Friday, 10 August 2012

Pilgrims large and small - a week in Santiago

The three belles - Mari with Susan and Angela
Since my last post on 1 August temperatures have soared in Santiago. In the last few days we have experienced sweltering heat of 36 degrees. Pilgrim numbers have soared too and since I last wrote over 11,000 pilgrims have arrived at the Pilgrims' Office. 
Amigos Angela and Susan were bid a fond farewell by Mari one of the coordinators of the Pilgrims' Office in the cloister of the cathedral. In their 2 week tour of duty they welcomed over 17,000 pilgrims. Then of course the August rush began just as Dugald and Betty arrived to don their blue T shirts. They had spent the previous 2 weeks as hospitaleros at the albergue in Rabanal and over the last few days they have surprised pilgrims who slept at the albergue by  also being in Santiago at the head of the queue to welcome them in Santiago!
Traditionally Spanish people take their holidays during August and therefore it was no surprise that the first of these who started in Cebreiro or Sarria are now arriving. This morning when we arrived at the office a long queue had already formed. Antonio from Valencia who had walked from O Cebreiro was first in the queue. "I've been waiting since 6am" he said with a broad smile. Nothing could quench his delight in finally getting his Compostela.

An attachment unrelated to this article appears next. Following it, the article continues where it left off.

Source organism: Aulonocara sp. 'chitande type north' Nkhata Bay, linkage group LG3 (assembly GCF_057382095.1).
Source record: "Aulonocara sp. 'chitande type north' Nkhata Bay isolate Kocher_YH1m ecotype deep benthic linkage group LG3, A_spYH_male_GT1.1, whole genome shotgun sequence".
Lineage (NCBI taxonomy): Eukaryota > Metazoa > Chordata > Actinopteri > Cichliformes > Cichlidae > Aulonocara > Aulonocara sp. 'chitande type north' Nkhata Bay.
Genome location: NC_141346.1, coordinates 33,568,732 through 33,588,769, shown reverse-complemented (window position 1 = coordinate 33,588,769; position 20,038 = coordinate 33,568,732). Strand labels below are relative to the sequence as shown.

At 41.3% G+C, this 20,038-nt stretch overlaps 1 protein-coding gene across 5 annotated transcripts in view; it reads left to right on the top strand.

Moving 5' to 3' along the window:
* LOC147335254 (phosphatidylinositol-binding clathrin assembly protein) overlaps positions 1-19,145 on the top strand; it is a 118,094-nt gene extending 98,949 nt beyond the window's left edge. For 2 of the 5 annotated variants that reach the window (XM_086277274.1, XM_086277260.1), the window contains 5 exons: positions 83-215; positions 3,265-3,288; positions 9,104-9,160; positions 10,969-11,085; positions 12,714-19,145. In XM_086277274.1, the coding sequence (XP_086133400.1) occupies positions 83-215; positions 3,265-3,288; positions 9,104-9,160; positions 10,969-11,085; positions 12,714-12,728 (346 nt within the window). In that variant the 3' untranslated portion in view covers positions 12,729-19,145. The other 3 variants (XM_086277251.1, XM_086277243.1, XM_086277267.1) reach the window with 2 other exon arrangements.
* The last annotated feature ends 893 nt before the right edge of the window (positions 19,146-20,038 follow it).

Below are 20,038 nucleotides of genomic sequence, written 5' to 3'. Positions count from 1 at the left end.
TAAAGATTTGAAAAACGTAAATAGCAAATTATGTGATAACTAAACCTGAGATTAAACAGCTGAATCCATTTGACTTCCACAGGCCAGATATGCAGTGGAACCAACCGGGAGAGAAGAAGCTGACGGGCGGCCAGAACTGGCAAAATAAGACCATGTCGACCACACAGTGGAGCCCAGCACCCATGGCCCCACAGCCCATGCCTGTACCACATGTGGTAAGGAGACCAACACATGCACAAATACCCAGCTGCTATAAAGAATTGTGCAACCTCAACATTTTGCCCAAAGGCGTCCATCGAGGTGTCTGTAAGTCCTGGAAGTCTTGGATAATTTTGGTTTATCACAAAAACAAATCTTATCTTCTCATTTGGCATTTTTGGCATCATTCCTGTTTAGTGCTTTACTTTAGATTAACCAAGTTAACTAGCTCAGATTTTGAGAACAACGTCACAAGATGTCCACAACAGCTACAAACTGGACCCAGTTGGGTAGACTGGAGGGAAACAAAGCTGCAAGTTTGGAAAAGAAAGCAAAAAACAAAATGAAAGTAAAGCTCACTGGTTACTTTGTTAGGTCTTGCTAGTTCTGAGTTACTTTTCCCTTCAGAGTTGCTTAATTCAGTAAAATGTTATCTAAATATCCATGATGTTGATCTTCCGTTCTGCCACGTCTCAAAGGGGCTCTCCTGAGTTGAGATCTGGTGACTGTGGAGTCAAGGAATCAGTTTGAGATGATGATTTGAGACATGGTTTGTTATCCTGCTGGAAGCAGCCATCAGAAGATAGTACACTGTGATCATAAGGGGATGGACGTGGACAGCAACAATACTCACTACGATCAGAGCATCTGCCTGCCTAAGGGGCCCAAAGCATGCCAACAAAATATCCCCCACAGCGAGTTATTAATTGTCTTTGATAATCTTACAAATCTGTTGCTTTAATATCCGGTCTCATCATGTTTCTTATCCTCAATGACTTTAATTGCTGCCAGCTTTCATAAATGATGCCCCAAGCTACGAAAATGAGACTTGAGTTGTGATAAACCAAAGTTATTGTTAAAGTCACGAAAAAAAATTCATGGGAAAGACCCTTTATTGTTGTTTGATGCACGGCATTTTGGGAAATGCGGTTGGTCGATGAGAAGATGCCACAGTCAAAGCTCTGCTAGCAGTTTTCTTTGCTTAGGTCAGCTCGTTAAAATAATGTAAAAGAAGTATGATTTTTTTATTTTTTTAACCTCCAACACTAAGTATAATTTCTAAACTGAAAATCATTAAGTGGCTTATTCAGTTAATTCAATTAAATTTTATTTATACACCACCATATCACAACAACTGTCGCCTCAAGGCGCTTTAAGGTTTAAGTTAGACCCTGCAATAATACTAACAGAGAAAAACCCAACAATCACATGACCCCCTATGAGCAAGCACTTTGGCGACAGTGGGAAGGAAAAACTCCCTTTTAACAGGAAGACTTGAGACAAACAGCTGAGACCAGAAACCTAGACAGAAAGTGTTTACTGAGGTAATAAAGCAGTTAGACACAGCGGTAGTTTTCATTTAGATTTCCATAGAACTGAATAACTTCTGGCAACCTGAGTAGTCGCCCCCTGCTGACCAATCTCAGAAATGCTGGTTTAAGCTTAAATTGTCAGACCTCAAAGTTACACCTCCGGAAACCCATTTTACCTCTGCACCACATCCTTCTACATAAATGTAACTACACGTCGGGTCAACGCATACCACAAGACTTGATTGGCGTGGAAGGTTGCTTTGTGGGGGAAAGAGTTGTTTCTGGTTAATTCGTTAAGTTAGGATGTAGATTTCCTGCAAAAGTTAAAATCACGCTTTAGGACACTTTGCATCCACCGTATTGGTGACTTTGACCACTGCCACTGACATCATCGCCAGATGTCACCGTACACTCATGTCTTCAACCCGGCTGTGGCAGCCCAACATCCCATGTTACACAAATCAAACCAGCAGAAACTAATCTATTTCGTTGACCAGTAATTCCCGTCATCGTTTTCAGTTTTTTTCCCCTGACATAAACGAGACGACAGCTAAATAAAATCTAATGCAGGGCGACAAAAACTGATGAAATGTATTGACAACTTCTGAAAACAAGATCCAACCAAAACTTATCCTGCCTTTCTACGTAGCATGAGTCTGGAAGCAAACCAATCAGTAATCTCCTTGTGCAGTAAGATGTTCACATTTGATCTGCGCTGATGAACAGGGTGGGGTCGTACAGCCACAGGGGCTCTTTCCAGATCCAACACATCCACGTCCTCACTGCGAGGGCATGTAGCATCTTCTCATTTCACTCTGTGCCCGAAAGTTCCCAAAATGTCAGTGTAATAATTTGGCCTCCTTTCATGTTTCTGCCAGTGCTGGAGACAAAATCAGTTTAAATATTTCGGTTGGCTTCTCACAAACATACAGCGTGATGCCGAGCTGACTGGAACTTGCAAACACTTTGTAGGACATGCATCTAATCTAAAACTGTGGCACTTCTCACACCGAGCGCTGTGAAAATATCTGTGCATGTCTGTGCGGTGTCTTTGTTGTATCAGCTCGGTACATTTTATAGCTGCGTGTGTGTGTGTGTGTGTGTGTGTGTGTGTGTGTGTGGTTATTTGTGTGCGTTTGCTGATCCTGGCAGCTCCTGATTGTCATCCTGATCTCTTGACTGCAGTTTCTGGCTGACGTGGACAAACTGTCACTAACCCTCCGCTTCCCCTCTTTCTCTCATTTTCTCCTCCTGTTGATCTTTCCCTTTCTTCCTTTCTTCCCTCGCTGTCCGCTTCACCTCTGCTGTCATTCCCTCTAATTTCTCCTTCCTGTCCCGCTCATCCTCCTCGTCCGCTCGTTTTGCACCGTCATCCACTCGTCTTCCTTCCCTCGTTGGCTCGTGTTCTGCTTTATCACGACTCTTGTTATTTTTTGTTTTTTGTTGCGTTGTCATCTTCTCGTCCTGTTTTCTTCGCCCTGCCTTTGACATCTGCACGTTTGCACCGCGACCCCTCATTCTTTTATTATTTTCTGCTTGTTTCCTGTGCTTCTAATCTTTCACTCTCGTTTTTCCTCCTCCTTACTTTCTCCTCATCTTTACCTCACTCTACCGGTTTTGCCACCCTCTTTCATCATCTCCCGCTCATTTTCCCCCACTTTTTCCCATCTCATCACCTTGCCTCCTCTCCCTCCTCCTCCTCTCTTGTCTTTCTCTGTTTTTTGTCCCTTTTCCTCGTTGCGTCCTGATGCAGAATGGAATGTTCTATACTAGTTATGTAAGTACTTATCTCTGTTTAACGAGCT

This week has also seen many groups arriving. A huge group of young people from Spain, France and Portugal arrived on a walking pilgrimage organised by the religious order the Claretianos. In bright t shirts they sang their way up the stairs of the Pilgrims Office. We enjoyed their singing but we were glad when the last one left. However soon we were regaled again as they repeated their repertoire from the Cathedral steps in the Plaza Praterias.
A smaller and altogether more poignant group was the Japanese contingent who arrived having walked from Leon. These were representatives of the Amigos of the Camino de Santiago in Japan who were walking with young people they had brought from the area devastated by the terrible earthquakes last year    
As the queue of pilgrims snakes into the Office we never know who is going arrive. "What does that word mean?" I asked the older man who had just filled in his occupation on the form. "It means "Bishop" in French. I'm 84 and glad to be here." He beamed having walked from Sarria. Standing beside him was a girl in her early 20's. She looked brown and fit and had that glow that long distance pilgrims exude. I glanced at her credencial. She had started walking from her home in Holland. The Bishop and the lassie shook hands and congratulated each other. Old and young, long distance and short, two bound by the bond of the pilgrimage.
The broadest smiles were enjoyed by two families from Brussels who started in Irun on the Camino del Norte.  11 of them in total, there were only three adults, the rest were their children aged from 12 down to 2 months. We were all agreed that the mother deserved the biggest Compostela of all!

No comments:

Post a Comment